And if the 8-hour story stages and conundrums aren’t enough for your brain, you can always make your own and share them through the Stage Creator and User Stages option. While the tutorial is detailed enough to tell you how to make your fancy puzzle stages and even create your iconography of choice, the controller isn’t the ideal tool to build 3D stages as it can get cumbersome when compared to using a mouse. As for User Stages, the ones available to us from the developers are pretty basic, so it’ll take some time to see the creativity from would-be level designers. And they should: Humanity shows tons of potential to being one of the newest tools for level-crafting and puzzle-making.
I never thought a PlayStation 1-era style puzzle game would mix the best of Lemmings, Pikmin, StarCraft, and Wonderful 101 in one unique experience pretty well, yet here we are. Humanity’s story mode doesn’t come off as pretentious, choosing to be a little abstract about what it means to shape, well, humanity. Even if you’re not a fan of the narrative, you’ll at least get some good brain teasers and some “real-time strategy plus shooting” action going on from start to finish in the 8 to 10 hours I’ve gone through. The user-generated content will no doubt be the game’s selling point in the long run, but the initial package is definitely one for the books.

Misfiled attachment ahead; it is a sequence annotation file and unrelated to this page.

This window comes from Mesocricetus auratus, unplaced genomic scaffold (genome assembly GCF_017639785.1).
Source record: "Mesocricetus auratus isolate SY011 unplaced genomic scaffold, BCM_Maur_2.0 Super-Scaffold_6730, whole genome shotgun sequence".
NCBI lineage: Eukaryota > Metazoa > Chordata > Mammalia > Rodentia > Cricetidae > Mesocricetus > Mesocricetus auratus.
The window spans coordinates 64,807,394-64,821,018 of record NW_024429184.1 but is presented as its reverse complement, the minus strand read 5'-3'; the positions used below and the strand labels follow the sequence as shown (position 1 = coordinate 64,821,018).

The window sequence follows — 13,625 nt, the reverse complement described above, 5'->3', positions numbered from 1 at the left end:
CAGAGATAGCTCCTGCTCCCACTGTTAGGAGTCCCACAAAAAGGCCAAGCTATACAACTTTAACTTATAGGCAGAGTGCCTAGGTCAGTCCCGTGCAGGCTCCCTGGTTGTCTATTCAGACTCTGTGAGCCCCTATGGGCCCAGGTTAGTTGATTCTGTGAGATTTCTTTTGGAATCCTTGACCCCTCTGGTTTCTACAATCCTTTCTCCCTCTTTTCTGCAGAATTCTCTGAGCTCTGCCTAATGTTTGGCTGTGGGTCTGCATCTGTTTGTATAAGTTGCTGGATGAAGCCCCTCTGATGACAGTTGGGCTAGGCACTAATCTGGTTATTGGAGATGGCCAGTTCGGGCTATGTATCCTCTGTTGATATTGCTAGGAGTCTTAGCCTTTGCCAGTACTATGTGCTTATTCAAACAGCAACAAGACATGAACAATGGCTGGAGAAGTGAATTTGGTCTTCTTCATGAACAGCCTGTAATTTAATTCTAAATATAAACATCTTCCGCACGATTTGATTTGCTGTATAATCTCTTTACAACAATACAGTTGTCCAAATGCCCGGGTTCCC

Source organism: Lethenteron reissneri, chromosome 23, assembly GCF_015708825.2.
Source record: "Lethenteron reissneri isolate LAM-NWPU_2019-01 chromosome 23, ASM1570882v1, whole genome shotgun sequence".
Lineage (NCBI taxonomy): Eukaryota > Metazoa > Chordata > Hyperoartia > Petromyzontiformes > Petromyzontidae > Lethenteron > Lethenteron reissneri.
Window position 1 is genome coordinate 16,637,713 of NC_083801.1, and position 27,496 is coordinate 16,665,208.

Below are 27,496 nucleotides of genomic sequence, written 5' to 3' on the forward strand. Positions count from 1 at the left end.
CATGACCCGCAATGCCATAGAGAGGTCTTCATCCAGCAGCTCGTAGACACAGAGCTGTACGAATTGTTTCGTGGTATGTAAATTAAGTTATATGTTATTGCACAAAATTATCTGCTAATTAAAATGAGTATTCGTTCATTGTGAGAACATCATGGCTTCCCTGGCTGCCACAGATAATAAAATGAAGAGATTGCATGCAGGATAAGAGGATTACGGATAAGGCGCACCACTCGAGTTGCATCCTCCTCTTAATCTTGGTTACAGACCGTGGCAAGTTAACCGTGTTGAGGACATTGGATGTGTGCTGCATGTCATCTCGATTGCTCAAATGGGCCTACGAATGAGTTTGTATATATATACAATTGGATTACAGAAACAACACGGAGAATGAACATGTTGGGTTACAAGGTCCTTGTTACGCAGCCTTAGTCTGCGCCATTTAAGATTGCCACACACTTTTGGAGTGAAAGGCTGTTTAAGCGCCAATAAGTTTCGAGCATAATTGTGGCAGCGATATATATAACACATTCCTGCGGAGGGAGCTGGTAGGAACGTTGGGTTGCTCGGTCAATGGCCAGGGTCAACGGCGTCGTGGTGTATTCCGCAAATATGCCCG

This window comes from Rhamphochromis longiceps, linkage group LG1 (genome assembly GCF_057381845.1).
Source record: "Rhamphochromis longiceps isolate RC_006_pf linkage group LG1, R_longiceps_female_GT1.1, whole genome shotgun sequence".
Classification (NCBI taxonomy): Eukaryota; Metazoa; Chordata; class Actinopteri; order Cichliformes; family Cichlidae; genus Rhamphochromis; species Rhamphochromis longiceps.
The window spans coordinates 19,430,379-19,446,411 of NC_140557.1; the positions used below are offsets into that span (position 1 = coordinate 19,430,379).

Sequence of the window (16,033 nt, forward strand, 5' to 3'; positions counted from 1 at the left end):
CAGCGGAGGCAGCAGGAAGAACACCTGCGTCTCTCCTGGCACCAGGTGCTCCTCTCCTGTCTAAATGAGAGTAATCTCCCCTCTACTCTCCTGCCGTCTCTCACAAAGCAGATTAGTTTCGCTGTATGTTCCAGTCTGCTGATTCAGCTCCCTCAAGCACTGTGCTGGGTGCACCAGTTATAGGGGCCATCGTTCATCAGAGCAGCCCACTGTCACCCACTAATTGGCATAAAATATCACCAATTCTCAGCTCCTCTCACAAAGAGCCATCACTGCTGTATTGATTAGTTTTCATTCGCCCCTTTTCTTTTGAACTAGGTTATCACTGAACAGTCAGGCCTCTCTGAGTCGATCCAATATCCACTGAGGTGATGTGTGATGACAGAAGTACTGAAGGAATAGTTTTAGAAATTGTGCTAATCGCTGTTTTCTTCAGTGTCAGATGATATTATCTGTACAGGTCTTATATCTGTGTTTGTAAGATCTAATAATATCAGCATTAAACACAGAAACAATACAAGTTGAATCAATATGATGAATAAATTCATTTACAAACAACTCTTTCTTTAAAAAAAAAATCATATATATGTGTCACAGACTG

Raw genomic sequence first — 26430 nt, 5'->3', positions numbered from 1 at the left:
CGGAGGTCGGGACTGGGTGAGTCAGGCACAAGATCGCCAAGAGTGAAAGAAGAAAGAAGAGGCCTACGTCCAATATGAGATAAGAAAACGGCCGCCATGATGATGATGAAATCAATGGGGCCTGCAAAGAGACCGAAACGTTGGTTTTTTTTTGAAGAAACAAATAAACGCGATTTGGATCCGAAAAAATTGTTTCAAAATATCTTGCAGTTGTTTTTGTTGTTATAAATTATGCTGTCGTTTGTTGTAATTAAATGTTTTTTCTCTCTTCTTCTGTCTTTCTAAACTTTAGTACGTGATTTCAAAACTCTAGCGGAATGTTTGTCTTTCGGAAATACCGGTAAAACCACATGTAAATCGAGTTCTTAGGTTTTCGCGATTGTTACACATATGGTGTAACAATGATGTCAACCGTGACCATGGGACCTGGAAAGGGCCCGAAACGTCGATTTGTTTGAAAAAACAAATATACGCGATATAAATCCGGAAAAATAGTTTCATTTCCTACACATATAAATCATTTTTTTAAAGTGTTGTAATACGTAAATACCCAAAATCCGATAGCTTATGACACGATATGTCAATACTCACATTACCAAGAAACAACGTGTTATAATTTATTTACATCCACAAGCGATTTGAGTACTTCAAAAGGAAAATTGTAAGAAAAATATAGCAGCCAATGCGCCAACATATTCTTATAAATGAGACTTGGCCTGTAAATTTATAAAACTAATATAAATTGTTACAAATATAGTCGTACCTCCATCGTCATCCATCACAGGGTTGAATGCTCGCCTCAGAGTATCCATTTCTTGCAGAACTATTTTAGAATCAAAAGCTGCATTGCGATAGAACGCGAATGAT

It’s honestly a miracle that a title like Humanity is published in the current gaming landscape. It’s got enough of a budget not to be classified as an indie title, yet it isn’t a triple-A type title. At the end of the day though, we do need titles like Humanity to let us chill and solve its many, MANY puzzles and visual abstractness while the off-kilter croonings of composer Jemapur enthralls you. It’s not for everyone, but you will not forget most of what Humanity has to offer.
Review copy provided by Enhance.
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Humanity’s Unique Soundtrack Is Available Right Now On Digital | Kakuchopurei
May 20, 2023 at 4:11 am
[…] Experience the ambience ingenuity below. Humanity is available right now for PC, PS4, and PS5. Check out our glowing review of the puzzle game here. […]